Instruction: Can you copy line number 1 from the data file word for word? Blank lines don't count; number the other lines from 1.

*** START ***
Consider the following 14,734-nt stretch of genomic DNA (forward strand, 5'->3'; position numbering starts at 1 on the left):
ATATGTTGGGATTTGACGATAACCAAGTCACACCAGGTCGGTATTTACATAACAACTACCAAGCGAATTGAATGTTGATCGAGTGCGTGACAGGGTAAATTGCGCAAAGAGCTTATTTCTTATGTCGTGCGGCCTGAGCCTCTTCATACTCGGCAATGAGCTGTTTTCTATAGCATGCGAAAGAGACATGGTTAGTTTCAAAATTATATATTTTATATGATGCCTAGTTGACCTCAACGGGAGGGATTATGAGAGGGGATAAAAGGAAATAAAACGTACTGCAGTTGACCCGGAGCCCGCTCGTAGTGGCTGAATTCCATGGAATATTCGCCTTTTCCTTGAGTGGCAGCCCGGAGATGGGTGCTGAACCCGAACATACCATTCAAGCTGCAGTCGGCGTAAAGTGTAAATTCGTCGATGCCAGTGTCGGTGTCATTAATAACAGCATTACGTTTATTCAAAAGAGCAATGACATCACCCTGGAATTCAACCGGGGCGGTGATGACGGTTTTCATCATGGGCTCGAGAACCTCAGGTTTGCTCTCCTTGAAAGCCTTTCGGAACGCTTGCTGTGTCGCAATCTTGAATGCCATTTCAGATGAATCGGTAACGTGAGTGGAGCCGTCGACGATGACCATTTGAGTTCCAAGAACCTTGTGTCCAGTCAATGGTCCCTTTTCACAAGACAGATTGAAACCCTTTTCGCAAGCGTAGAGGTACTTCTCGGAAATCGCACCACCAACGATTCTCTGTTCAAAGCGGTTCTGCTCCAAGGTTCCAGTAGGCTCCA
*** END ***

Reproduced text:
Consider the following 14,734-nt stretch of genomic DNA (forward strand, 5'->3'; position numbering starts at 1 on the left):